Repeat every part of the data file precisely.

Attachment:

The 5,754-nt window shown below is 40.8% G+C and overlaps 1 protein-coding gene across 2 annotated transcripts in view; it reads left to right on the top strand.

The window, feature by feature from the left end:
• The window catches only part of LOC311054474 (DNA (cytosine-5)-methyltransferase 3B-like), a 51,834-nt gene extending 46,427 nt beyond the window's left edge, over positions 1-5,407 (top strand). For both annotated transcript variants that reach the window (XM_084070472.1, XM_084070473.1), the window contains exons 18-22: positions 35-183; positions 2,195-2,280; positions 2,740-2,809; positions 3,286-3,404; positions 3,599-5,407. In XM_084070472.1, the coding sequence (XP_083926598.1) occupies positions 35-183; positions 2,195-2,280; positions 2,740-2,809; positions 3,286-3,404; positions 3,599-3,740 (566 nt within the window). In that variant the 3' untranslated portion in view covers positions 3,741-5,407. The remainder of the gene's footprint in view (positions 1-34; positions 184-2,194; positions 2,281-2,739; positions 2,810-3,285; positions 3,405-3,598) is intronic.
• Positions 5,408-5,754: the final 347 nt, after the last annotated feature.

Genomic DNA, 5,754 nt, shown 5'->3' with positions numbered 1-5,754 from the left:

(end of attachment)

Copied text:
The 5,754-nt window shown below is 40.8% G+C and overlaps 1 protein-coding gene across 2 annotated transcripts in view; it reads left to right on the top strand.

The window, feature by feature from the left end:
• The window catches only part of LOC311054474 (DNA (cytosine-5)-methyltransferase 3B-like), a 51,834-nt gene extending 46,427 nt beyond the window's left edge, over positions 1-5,407 (top strand). For both annotated transcript variants that reach the window (XM_084070472.1, XM_084070473.1), the window contains exons 18-22: positions 35-183; positions 2,195-2,280; positions 2,740-2,809; positions 3,286-3,404; positions 3,599-5,407. In XM_084070472.1, the coding sequence (XP_083926598.1) occupies positions 35-183; positions 2,195-2,280; positions 2,740-2,809; positions 3,286-3,404; positions 3,599-3,740 (566 nt within the window). In that variant the 3' untranslated portion in view covers positions 3,741-5,407. The remainder of the gene's footprint in view (positions 1-34; positions 184-2,194; positions 2,281-2,739; positions 2,810-3,285; positions 3,405-3,598) is intronic.
• Positions 5,408-5,754: the final 347 nt, after the last annotated feature.

Genomic DNA, 5,754 nt, shown 5'->3' with positions numbered 1-5,754 from the left: